At long last the Kansas school finance litigation is over, at least for a while. Last week the Kansas Supreme Court dismissed the case that had thrown the Kansas Legislature into a turmoil and forced a special session as well as the addition of more than $500 million in new funding for K-12 education in our state. Now comes the time when, perhaps, with the pundits and partisans silent for a while, the case, its effects and its aftermath may be viewed more objectively.
The first thing that should be said is that the Supreme Court while not obliged to hear the case, certainly was within its legal right to do so. To take the case was an example of either political foolishness or bravery - depending on which side you find yourself - but to argue that the court exceeded its legal authority is just plain wrong. A constitutional question was raised by the case, and it is the state Supreme Court's job to decide constitutional questions.
Were there winners and losers in this case? In my opinion, there were mostly winners. Education got a needed infusion of cash. Was it enough? The schools say no; many legislators say yes. How well our schools and students perform during the next few years of receiving the added funding will tell us much about whether the level of funding now in place is enough.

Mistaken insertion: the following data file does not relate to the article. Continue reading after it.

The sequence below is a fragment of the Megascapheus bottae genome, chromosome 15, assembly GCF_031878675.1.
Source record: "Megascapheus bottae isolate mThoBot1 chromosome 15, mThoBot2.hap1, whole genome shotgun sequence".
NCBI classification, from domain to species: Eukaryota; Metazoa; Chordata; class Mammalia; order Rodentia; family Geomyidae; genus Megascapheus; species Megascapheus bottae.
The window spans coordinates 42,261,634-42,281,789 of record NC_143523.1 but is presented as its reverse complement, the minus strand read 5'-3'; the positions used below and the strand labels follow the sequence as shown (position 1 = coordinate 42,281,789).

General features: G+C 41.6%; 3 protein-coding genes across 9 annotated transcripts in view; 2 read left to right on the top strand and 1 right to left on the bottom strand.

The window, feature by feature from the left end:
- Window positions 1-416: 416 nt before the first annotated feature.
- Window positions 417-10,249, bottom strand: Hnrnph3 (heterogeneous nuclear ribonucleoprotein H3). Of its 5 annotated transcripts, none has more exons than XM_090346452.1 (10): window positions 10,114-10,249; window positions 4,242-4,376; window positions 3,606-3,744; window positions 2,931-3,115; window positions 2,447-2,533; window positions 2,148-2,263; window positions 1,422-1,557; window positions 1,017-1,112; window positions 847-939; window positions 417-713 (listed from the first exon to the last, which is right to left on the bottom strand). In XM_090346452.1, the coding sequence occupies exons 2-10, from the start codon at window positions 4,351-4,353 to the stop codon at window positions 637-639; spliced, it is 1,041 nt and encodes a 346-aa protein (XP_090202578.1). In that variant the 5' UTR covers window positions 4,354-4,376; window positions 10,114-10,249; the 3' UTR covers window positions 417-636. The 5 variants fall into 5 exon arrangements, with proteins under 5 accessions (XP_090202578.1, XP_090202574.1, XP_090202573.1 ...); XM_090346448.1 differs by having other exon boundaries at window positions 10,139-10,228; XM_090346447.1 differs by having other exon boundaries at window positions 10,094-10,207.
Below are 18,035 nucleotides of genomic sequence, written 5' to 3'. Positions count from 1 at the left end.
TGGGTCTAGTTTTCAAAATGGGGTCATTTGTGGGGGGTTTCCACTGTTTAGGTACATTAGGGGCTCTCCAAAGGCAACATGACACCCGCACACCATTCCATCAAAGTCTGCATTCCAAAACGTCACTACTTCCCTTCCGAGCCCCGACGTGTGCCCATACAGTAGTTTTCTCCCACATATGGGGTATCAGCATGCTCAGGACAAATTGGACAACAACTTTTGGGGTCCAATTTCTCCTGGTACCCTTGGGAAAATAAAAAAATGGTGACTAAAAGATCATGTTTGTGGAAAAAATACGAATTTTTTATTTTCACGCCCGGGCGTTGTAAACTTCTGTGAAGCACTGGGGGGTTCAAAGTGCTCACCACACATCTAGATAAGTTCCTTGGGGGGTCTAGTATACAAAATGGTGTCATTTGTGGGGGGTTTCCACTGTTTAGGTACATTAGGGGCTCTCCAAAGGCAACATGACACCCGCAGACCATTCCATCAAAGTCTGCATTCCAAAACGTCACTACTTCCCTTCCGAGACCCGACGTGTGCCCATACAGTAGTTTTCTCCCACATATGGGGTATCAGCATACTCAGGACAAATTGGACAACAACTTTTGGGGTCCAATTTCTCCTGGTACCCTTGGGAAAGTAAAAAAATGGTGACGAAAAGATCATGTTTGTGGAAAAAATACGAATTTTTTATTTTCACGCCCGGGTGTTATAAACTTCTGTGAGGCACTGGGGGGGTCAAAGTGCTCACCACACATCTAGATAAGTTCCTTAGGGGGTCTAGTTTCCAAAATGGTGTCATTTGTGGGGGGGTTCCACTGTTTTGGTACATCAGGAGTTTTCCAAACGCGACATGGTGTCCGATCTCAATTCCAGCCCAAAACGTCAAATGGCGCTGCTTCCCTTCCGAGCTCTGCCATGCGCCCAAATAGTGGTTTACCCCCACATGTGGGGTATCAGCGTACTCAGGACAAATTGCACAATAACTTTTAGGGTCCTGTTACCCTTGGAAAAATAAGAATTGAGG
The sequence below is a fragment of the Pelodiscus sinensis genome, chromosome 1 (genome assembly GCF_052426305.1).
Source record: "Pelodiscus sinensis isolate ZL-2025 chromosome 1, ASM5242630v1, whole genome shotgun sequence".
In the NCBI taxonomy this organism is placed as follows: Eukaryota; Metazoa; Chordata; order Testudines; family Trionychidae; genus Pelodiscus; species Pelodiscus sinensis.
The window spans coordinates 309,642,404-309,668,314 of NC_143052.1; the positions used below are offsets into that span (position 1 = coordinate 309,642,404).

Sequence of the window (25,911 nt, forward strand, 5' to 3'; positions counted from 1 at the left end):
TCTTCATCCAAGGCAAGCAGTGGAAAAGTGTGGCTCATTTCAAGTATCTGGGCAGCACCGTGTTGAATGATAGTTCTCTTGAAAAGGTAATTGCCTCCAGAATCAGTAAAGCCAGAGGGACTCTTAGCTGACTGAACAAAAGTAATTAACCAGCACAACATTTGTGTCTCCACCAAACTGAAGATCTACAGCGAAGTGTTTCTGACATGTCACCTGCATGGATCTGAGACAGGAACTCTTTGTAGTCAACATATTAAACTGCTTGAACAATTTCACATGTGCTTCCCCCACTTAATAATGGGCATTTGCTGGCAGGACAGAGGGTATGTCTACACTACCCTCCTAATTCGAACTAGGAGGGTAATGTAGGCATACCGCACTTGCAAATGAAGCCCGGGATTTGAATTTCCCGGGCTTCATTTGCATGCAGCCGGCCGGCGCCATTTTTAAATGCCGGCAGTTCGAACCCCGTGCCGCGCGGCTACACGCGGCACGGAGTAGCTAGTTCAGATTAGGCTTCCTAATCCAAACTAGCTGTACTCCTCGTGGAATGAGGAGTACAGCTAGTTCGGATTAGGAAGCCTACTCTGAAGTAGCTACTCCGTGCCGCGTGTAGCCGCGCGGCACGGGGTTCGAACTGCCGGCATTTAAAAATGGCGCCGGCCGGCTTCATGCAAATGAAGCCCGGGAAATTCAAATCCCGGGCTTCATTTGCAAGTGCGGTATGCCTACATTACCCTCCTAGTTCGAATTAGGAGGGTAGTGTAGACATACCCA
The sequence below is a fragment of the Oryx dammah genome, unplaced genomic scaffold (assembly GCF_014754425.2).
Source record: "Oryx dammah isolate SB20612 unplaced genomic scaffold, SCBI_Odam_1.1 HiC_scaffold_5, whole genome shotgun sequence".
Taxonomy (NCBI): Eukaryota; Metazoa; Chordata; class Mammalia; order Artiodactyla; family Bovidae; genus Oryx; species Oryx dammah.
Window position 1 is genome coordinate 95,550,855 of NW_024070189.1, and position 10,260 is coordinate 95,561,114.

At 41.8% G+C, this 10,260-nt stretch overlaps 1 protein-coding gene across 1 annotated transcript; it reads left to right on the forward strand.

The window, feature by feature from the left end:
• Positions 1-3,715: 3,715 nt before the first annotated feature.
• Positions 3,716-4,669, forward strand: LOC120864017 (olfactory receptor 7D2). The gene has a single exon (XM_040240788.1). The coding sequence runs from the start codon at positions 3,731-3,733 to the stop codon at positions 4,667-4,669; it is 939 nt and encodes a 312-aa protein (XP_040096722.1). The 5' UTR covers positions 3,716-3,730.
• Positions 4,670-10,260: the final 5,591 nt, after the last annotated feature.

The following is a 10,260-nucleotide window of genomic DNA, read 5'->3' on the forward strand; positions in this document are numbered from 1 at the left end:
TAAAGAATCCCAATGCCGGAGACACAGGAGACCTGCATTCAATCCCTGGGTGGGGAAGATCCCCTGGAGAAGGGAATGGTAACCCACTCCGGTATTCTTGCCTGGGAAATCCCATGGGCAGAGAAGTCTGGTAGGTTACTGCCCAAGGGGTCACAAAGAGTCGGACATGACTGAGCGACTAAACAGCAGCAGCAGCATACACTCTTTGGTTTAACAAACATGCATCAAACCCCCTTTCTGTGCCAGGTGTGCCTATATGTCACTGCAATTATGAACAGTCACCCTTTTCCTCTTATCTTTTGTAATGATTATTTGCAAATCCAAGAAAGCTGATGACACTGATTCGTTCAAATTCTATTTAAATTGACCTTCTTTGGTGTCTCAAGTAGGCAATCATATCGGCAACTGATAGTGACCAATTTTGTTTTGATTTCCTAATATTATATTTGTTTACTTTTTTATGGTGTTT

For now, at least, we can say that education advocates were clear winners, even if they didn't win everything they wanted. The conservative anti-tax members of the Legislature and their supporters also were winners because they were able to provide the funding required by the court without raising taxes. Perhaps, this funding will require additional taxes at some later time if the economy takes a downturn, but for now, there are no new taxes required.
If there was a loser in this litigation it was the Supreme Court itself. The school litigation, along with some criminal law decisions, instigated a strong anti-court movement in Kansas. This movement was aided by Justice Lawton Nuss' unfortunate breach of confidentiality. In the long run, this movement may well be the most lasting - and damaging - legacy of the litigation.
Already, a federal lawsuit coming out of Sedgwick County brought by the self-proclaimed "Kansas Judicial Watch" has resulted in the nullification of several important provisions of the Kansas Code of Judicial Ethics on free speech grounds. Further, there is increasing pressure from anti-court groups to punish the court system by imposing a new, nonmerit based elective system for choosing Kansas judges.
It would be a shame if the positive legacy of the school finance litigation were accompanied by a lasting new anti-judiciary movement in Kansas. Those who supported educational funding in Kansas during the many years during which the litigation dragged on should now recognize that their job is not really done. If such litigation is to be possible in the future then our courts must be defended today. Let those who fought so hard for educational funding now also expend some energy in defending the court system that served them so well.